Gayle has her own interesting story and much of it started in Ankara, Turkey, where she lived from first to sixth grade. Her family didn’t have a television.

“I went to the library. I was a book nerd. I had a library card, back when you had these things called library cards. Checked out a lot of books. I was a big, voracious reader and did a lot of travel,” she said. “I’ve been to all over Europe, and I can remember being in the Acropolis in Greece saying to my dad, ‘Why do we have to walk around and look at these hot rocks? It’s hot. Why can’t we go back to the hotel and go swimming?’ He said, ‘One day. You’ll appreciate that.’ Now, of course, I do.”

She had zero intention of becoming a broadcaster, but while at the University of Maryland, where she was studying to become a child psychologist, she worked next door to a TV station. The man who worked there offered her an entry level position because he liked her voice and personality.

“But I never thought I had the looks or the talent or any of that to be on television. And you go in the newsroom, and I was just so blown away by what they do,” she said. Oddly enough when her family returned to the US, her father watched Walter Cronkite and she thought he was a real snoozefest.

“So it’s so ironic to me that … I’m now at CBS in our studio where Walter Cronkite used to sit. I just think that’s amazing. That’s a full circle moment,” she said. “But I couldn’t have dreamed this.”

Now she has to balance Gayle King the woman and Gayle King the broadcaster.

“CBS didn’t hire me to give my opinion on the news … I also never lose sight of the fact I’m not a robot. I am a human being. And in addition to being a newscaster, I also am a citizen of this country and a mother and all of those things and a woman. And all of those things matter to me,” she said.

We talked about a few other things, including vaccines, Obama, her yellow dresses and my buddy and her new co-host Nate Burleson. When he was retiring from football, he asked for my advice about the transition from playing ball to broadcasting. I can’t tell you how proud I am that he landed such a gig and that he has someone like Gayle King singing his praises. Here’s just a sample: “He has got the goods, as you know. Yes. He walked in and he was prepared,” she said.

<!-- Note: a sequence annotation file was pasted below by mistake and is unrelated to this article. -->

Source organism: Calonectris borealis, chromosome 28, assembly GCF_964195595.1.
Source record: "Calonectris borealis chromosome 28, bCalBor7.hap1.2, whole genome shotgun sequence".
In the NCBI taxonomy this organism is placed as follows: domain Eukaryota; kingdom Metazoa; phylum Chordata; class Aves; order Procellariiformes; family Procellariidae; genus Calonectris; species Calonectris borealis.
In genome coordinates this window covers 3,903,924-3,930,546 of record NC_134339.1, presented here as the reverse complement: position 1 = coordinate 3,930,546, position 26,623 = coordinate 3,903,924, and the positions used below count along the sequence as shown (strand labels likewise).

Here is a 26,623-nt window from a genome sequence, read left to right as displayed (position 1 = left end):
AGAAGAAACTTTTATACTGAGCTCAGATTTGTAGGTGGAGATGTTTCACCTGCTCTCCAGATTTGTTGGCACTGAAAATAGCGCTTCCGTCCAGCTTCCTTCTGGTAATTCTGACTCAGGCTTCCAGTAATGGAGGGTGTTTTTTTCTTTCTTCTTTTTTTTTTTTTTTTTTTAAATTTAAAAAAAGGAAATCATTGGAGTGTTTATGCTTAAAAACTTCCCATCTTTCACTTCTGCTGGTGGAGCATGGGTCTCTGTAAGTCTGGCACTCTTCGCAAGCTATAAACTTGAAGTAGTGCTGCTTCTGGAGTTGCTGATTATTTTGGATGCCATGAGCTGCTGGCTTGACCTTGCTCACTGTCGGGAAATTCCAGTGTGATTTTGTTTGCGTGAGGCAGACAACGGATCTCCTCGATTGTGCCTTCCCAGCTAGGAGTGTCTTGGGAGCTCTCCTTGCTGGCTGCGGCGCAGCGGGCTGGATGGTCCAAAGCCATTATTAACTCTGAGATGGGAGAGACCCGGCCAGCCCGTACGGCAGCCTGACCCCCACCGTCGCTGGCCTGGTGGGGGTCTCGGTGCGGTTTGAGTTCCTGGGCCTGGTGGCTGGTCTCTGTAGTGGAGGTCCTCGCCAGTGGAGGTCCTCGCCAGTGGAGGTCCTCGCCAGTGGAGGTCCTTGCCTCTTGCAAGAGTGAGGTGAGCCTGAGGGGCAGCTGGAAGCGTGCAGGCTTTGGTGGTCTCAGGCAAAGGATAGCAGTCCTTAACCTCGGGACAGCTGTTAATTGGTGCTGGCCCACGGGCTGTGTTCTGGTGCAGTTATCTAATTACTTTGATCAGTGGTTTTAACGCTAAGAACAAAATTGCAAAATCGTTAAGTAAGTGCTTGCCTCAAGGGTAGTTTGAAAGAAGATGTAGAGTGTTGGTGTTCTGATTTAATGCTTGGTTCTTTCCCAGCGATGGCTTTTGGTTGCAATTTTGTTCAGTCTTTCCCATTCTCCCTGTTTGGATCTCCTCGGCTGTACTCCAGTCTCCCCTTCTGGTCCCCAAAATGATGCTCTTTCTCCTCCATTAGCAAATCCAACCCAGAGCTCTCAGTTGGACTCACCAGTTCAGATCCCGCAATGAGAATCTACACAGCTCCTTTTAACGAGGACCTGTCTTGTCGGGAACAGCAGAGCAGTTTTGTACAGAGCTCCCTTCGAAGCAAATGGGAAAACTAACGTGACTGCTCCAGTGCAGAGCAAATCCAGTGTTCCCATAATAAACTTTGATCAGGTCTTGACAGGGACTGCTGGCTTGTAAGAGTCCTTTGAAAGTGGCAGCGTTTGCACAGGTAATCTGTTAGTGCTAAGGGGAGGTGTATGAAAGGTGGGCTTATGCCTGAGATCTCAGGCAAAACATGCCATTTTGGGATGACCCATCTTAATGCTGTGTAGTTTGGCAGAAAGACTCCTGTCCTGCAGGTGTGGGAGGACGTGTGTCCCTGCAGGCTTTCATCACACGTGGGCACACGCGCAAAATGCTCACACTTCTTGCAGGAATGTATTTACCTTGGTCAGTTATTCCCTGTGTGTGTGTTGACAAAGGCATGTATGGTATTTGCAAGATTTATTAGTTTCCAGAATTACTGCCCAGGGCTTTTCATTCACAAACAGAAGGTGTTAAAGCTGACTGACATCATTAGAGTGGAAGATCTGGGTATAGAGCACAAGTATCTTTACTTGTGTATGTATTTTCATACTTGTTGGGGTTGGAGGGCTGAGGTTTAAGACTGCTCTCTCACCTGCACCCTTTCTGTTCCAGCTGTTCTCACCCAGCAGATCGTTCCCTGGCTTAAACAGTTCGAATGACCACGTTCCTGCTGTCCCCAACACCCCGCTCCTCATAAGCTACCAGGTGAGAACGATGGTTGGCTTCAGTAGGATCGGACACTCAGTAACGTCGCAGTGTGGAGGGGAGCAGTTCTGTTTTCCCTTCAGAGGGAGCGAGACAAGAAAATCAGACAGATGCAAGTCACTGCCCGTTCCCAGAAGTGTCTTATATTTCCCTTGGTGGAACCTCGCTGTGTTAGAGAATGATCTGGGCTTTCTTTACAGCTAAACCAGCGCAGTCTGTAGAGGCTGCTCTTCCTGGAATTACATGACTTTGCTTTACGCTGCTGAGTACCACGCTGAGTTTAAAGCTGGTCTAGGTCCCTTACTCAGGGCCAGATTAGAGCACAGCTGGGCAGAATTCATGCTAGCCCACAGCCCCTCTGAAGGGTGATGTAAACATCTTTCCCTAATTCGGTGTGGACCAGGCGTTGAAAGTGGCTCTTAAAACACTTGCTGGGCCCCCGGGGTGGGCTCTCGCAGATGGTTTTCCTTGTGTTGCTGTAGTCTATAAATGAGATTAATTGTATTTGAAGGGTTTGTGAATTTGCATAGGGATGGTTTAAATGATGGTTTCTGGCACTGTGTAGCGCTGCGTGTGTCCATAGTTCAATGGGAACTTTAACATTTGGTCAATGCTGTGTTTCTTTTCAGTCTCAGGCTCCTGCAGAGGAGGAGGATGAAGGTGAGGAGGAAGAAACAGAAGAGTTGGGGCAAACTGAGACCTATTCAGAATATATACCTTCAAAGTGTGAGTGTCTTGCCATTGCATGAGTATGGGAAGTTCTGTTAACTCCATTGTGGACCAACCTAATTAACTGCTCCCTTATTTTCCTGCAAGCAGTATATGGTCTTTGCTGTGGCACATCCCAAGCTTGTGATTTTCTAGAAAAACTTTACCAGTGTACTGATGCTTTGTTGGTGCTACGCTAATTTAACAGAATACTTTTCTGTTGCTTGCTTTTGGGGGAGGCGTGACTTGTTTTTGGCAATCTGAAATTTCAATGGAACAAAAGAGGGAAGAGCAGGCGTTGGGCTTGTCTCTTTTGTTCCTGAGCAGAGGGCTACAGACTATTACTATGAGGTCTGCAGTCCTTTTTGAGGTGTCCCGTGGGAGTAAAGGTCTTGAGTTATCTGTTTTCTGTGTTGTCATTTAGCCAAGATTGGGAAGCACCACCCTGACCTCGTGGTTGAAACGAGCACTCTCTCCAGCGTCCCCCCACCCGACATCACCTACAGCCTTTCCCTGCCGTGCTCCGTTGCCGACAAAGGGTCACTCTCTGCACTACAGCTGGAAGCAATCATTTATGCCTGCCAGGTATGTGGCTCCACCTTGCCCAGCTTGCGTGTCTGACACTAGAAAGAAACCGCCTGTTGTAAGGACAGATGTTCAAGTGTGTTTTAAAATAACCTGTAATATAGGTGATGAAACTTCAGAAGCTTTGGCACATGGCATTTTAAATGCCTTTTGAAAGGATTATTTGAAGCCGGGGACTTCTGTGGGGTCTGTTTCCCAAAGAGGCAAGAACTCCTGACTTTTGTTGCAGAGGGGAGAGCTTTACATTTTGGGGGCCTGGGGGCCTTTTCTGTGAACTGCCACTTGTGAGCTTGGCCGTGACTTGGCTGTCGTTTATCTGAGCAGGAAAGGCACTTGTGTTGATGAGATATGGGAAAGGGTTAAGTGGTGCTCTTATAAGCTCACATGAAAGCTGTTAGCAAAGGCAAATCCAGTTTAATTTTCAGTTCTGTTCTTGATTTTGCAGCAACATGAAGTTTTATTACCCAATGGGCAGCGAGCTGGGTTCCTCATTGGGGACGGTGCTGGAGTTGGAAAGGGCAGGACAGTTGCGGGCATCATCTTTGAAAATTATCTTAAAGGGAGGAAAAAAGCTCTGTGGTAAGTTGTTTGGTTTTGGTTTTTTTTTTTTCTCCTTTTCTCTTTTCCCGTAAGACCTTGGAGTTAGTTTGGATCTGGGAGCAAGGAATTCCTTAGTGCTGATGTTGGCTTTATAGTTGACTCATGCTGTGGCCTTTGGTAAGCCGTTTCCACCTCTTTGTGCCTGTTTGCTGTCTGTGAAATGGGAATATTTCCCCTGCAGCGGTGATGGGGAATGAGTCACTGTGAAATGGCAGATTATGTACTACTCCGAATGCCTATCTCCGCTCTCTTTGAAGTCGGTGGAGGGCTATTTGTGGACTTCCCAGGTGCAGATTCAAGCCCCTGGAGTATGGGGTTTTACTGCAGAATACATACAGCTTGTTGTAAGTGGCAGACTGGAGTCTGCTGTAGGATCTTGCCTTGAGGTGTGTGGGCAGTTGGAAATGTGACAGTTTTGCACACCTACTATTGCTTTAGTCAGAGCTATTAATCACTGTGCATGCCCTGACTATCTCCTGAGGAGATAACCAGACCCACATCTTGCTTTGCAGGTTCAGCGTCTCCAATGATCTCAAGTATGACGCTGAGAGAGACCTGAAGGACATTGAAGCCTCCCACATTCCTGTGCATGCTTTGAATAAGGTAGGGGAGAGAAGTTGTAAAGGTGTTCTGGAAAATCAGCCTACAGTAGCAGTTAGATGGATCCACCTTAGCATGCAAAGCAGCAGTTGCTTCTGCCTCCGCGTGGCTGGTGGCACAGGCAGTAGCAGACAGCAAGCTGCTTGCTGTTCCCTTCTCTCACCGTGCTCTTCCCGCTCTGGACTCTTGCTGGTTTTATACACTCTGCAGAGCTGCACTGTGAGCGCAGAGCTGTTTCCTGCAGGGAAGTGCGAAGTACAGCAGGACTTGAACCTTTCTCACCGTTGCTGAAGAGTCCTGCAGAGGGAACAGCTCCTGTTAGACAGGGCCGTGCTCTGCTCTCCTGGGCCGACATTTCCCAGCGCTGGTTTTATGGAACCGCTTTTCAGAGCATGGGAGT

I had to ask about Oprah, and Gayle told me: “I don’t see myself standing in her shadow. I see myself standing in her light … So I never run away from it. When people say, ‘Are you Oprah’s girl? Yes, I am.’” Being unapologetically curious, she flipped the script and interviewed me about my family and my daughters.

And speaking of family, Gayle said every Thanksgiving, she takes her extended crew on a vacation. Her dream would be chartering a yacht, like my man Magic Johnson, who has turned into Thurston Howell III in his retirement.

“It’s on my bucket list one day to be able to charter a yacht — they are super expensive. So I could never do it,” she said.

With that in mind, Oprah, your girl is now a grandma. Give her a yacht vacation, so she can take the Kings on the high seas.

Detroit native Jalen Rose is a member of the University of Michigan’s iconoclastic Fab Five, who shook up the college hoops world in the early ’90s. He played 13 seasons in the NBA, before transitioning into a media personality. Rose is currently an analyst for “NBA Countdown” and “Get Up,” and co-host of “Jalen & Jacoby.” He executive produced “The Fab Five” for ESPN’s “30 for 30” series, is the author of the best-selling book, “Got To Give the People What They Want,” a fashion tastemaker, and co-founded the Jalen Rose Leadership Academy, a public charter school in his hometown.

TravelGuides – Gayle King gushes to Jalen Rose about her new, 24/7 role

Leave a Comment